at Minnesota State Mankato (Fri.-Sat.) The Badgers, once all but anointed as league
champs, enter the final four games of the regular
season two points behind Minnesota and desperately
needing a pair of wins to keep pace. The Mavericks
played spoiler last weekend at the Midwest Wireless
Civic Center, beating St. Cloud State twice to deny
the Huskies the DQ Cup and possibly cost them home
ice too. Fans in Mankato would love to see their team
play spoiler again.
While You’re There: Some will
tell you downtown Mankato is the post-game place to
be. But for the real feel of nightlife near southern
Minnesota’s farms and ranches, head just up
the hill to Mully’s (1040 E. Madison Ave.),
an apology-free country bar with no cover and live
music all weekend. An inexpensive cab ride from the
rink will get you there, where Friday and Saturday
nights the Canyon Cowboys take to the stage at 9 p.m.
and play until they kick you out at 2 a.m.
pros have spent the Olympic break lounging on a beach
somewhere, two ex-Gophers proved
that you can go home again. Jeff Norblom hosted Coyotes
defenseman Keith Ballard and Sabres forward Thomas
Vanek in his Mariucci Arena suite last Saturday, as
the pair opted to spend their time off enjoying the
nightlife in Dinkytown instead of in the tropics.
a little to see the Canadians bow out just a few hours
later, but Team USA’s performance in
Torino still leaves a bad taste in the mouths
of American hockey fans. Maybe we’re overly
nostalgic for an earlier era, but I recall an American
team made up of Gophers, Terriers, Bulldogs, Badgers
and Sioux doing a little better 26 years ago than
this collection of Red Wings, Islanders, Flyers, Devils
and Stars. Bring the college kids back!
Denver’s two Georges: Reporters
covering both games of Denver’s series at Minnesota
last weekend got to see two very different sides of Pioneers
coach George Gwozdecky after the games. The coach displayed
what can be best described as “controlled disgust”
after Friday’s 3-2 loss in which the Pioneers had
two five-minute power plays and got no goals (and almost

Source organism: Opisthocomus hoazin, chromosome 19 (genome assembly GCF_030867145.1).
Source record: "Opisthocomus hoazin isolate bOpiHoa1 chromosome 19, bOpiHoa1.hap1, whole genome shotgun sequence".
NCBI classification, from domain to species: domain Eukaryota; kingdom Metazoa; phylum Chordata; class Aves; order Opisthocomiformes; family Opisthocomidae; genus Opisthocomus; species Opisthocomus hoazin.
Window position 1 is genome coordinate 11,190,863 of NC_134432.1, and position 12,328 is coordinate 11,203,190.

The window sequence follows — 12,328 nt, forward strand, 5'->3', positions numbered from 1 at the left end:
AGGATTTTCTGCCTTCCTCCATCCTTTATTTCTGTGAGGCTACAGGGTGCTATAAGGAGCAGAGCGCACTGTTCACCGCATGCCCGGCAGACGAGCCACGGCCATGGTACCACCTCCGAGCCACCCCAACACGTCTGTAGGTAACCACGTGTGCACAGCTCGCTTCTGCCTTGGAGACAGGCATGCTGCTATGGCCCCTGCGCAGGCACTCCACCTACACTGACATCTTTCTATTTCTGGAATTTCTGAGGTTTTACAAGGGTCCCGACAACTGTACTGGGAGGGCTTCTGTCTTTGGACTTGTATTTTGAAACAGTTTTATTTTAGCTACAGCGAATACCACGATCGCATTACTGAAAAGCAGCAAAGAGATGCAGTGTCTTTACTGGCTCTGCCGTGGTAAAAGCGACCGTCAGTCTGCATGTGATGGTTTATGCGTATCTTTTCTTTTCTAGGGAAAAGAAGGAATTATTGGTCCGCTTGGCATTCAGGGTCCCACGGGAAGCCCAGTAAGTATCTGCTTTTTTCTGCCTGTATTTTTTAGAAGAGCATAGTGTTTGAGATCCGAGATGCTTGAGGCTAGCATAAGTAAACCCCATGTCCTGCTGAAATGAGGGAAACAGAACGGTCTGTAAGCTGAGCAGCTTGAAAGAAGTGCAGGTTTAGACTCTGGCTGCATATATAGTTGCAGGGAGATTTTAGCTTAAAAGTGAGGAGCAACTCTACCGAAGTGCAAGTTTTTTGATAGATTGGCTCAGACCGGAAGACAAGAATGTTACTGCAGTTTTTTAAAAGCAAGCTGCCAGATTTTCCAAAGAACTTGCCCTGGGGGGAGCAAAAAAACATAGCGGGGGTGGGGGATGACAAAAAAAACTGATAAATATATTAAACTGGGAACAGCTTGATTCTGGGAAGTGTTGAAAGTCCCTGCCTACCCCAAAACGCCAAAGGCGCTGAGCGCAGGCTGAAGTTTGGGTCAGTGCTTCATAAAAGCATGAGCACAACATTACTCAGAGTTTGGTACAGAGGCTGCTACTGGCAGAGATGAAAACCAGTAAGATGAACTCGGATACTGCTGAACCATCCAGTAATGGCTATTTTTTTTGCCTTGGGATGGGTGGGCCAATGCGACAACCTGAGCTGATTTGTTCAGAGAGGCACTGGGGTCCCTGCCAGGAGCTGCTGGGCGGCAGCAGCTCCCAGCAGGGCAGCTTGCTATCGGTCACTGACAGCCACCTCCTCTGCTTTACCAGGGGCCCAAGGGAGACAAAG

no shots) from either.
“I’m not disappointed at the loss,”
Gwozdecky said, after the Gophers killed an extended power
play with the score tied 2-2, then scored late for the winner.
“I’m more disappointed with the way we performed.
We worked hard to create opportunities, and then when we
had opportunities, we quit working.”
By contrast, Gwozdecky was much calmer after
Sautrday’s game in which the Gophers scored twice
in the first 97 seconds and handed Denver one of its worst
losses of the season.
“I’m really proud of our team,”
he said after the 5-1 loss. “The way that first period
shook out we could’ve gotten frustrated and taken
out some of those frustrations, but we didn’t. I felt
we could do better than we did this weekend, but Minnesota
is playing very well right now and we’ll live to fight
FRIES AT THE BOTTOM OF THE BAG
• Michigan Tech’s senior class
found a nice way to say goodbye to MacInnes Student Ice
arena in their final home game last Saturday. Upperclassmen
combined for three goals and three assists in the Huskies’
4-4 tie with Wisconsin. Trailing 4-2 at the second intermission,
the Huskies got a pair of goals with less than three minutes
left in regulation, including the equalizer from senior
• With Colorado College battling for
home ice and Minnesota Duluth battling to stay out of the
league cellar, one might look at the series this weekend
at the DECC as four easy points for the Tigers. But the
Bulldogs are 6-1-1 in their last eight games with CC, including
a split in Colorado Springs earlier this season. That could
make for an interesting final home series in Duluth.
• Someone might have to show the Fighting
Sioux how to get to Magness Arena this weekend when they
visit Denver. North Dakota hasn’t played in the Mile
High City in 27 months, last visiting Denver in November
2003 when they swept the Pioneers. Since then the teams
have played a total of nine games in Colorado Springs, Grand
Forks, St. Paul and Columbus, with the Pioneers holding
a 6-2-1 advantage.
• Prior to last weekend’s two
overtime losses in Manakto, St. Cloud State had only lost
one game at the Midwest Wireless Civic Center since the
building opened in 1996. A wild 7-6 setback against the
Mavericks on Nov. 15, 2002, was the Huskies' only prior
loss in the building.
A variety of sources were utilized in
the compilation of this report.